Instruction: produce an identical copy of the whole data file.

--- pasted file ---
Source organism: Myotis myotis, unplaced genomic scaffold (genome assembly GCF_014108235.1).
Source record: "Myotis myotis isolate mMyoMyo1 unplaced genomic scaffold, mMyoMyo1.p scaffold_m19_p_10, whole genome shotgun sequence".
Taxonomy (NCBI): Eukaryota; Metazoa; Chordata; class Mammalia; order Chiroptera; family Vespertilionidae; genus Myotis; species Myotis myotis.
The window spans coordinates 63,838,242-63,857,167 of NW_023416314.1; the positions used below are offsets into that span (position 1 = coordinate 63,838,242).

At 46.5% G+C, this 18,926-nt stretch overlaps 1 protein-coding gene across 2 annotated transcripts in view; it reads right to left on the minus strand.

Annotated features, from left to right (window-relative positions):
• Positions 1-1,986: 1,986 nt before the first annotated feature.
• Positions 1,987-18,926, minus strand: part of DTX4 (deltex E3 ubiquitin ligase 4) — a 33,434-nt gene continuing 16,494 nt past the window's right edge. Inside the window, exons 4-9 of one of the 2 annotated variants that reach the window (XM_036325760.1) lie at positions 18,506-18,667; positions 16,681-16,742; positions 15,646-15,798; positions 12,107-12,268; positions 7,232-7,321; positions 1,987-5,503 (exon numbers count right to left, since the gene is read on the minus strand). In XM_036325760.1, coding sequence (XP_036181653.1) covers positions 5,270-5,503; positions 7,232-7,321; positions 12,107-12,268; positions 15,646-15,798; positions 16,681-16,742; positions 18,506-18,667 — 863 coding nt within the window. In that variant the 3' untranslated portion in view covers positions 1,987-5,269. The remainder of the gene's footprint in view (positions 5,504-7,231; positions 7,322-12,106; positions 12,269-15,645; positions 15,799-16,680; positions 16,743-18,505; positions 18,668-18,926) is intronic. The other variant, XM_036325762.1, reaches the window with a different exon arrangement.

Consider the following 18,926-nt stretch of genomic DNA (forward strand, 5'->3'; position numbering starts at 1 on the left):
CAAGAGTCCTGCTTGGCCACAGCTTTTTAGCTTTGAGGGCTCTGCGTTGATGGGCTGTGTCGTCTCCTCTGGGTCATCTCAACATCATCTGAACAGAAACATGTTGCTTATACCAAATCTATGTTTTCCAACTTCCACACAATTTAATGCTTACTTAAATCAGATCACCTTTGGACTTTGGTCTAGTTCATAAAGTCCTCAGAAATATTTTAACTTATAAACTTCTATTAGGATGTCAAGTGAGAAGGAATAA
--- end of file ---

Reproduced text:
Source organism: Myotis myotis, unplaced genomic scaffold (genome assembly GCF_014108235.1).
Source record: "Myotis myotis isolate mMyoMyo1 unplaced genomic scaffold, mMyoMyo1.p scaffold_m19_p_10, whole genome shotgun sequence".
Taxonomy (NCBI): Eukaryota; Metazoa; Chordata; class Mammalia; order Chiroptera; family Vespertilionidae; genus Myotis; species Myotis myotis.
The window spans coordinates 63,838,242-63,857,167 of NW_023416314.1; the positions used below are offsets into that span (position 1 = coordinate 63,838,242).

At 46.5% G+C, this 18,926-nt stretch overlaps 1 protein-coding gene across 2 annotated transcripts in view; it reads right to left on the minus strand.

Annotated features, from left to right (window-relative positions):
• Positions 1-1,986: 1,986 nt before the first annotated feature.
• Positions 1,987-18,926, minus strand: part of DTX4 (deltex E3 ubiquitin ligase 4) — a 33,434-nt gene continuing 16,494 nt past the window's right edge. Inside the window, exons 4-9 of one of the 2 annotated variants that reach the window (XM_036325760.1) lie at positions 18,506-18,667; positions 16,681-16,742; positions 15,646-15,798; positions 12,107-12,268; positions 7,232-7,321; positions 1,987-5,503 (exon numbers count right to left, since the gene is read on the minus strand). In XM_036325760.1, coding sequence (XP_036181653.1) covers positions 5,270-5,503; positions 7,232-7,321; positions 12,107-12,268; positions 15,646-15,798; positions 16,681-16,742; positions 18,506-18,667 — 863 coding nt within the window. In that variant the 3' untranslated portion in view covers positions 1,987-5,269. The remainder of the gene's footprint in view (positions 5,504-7,231; positions 7,322-12,106; positions 12,269-15,645; positions 15,799-16,680; positions 16,743-18,505; positions 18,668-18,926) is intronic. The other variant, XM_036325762.1, reaches the window with a different exon arrangement.

Consider the following 18,926-nt stretch of genomic DNA (forward strand, 5'->3'; position numbering starts at 1 on the left):
CAAGAGTCCTGCTTGGCCACAGCTTTTTAGCTTTGAGGGCTCTGCGTTGATGGGCTGTGTCGTCTCCTCTGGGTCATCTCAACATCATCTGAACAGAAACATGTTGCTTATACCAAATCTATGTTTTCCAACTTCCACACAATTTAATGCTTACTTAAATCAGATCACCTTTGGACTTTGGTCTAGTTCATAAAGTCCTCAGAAATATTTTAACTTATAAACTTCTATTAGGATGTCAAGTGAGAAGGAATAA